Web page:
I had the opportunity this past weekend to visit two some familiar and some new places in northern Ontario. My destination was Earlton, Ontario, in the little clay belt agricultural area of northeastern Ontario.
The drive was quite enjoyable. I traveled east on Hwy 17, which was familiar territory until I headed north to take a bit of a shortcut to Hwy 11. The trip north on Hwy 11 takes one through an ancient mountain range featuring hills up to several hundred feet high interspersed with lakes and wetlands in the flat valleys. We have similar country in Algoma, but I had not driven through boreal mixed wood before. I’ve studied it, but I had not seen it first-hand. I didn’t take the opportunity to get out and hike around since I was on a time budget but it was still nice to see in-person what I had previously only seen in pictures and text. (I did see a moose on the trip, but that was actually down on Hwy 17.)
Eventually, the road dropped down out of the hills onto a wide plain, which is the little clay belt. I had not seen that area before.
It’s a bit farther north than I would have thought of as prime location for row crop agriculture. But the fertile soils and abundant moisture, and the long days, along with clever use of engineering, make for a rich agricultural area. It’s an impressive place. I can imagine a strong sense of place among the residents. The farms raise soybeans, wheat, corn, forage, oil crops, diary and more. The farmers are looking into dedicated energy crops (which was the reason for my visit).
Along the way, I passed through Sudbury. I’ve been to Sudbury several times and always enjoyed my visits. And each time I’ve come away wanting to think that we learned the right lesson from Sudbury. I’d like to think we’ve learned that it is possible to generate goods for some places without turning other places into an ecological disaster area, but that to do so takes a lot of work.
It’s not too difficult, especially in leaf-off season, to imagine the Sudbury area as it was a few decades ago (except it was probably worse than one would visualize.) Since the installation of the pollution management systems, the ecosystems around Sudbury are recovering, albeit slowly. Meanwhile, the mines continue to provide valuable resources and support the local economy. They didn’t need to be shut down. Nor did the installation of the pollution management technologies put the mines out of business. So I’d like to think people can be clever enough to extract resources without ruining a place. Too bad it had to be learned the hard way at Sudbury and too many other places.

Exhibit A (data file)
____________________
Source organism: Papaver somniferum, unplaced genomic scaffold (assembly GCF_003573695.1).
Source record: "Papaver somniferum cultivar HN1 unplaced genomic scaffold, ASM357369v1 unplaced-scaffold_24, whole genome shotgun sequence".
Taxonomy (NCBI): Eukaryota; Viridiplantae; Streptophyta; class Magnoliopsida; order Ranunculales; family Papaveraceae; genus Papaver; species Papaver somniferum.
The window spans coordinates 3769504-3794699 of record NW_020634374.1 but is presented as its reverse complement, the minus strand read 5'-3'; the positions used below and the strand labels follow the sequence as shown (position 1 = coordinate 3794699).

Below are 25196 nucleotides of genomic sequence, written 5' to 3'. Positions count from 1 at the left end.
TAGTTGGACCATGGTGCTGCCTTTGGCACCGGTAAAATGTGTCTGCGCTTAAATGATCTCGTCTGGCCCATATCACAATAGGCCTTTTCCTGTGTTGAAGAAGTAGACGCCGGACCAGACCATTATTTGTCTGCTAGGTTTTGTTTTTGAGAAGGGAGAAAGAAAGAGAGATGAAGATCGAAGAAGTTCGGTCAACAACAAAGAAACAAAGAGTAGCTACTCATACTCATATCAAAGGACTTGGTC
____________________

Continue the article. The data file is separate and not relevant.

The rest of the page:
Some despoiled places can be restored when there is the will and suitable technology to do so. That will and successful effort then becomes part of the sense of that place.
Sidebar – Another ecologically spoiled place:
Not too far west of Sault Sainte Marie is a natural memorial to ecological ruin – the Kingston Plains. The stump fields of the Kingston Plains are areas that have not recovered from cut and run harvesting and resultant fires of the big pine logging in the early 1900s. The landscape is dominated by a dense collection of large, 100 year-old white pine stumps in open fields. With enough work, all of the stump barrens might be able to be restored to forest (some has been successfully restored). But should part of that ecosystem be left as-is, as a strong example of a lesson that needs to be continually learned? Unlike the prior conditions at Sudbury, there is a plant ecosystem now in place in the stump barrens. It’s just that it’s not forest; it’s reindeer lichen, grasses and scrub shrub. I don’t think anyone recommended leaving the part of the ground bare around Sudbury as a testament to prior ecological damage. But in the case of the Kingston plains, due to the effort and expense that would be required to restore all of the stump barrens, it’s OK to leave some of it as-is. Some wildlife species prefer the open ground anyway. (I don’t think any wildlife species preferred the former barren hillsides of the Sudbury area). Another advantage of leaving at least part of the Kingston Plains as-is would be to study and learn other lessons from the very slow natural recovery.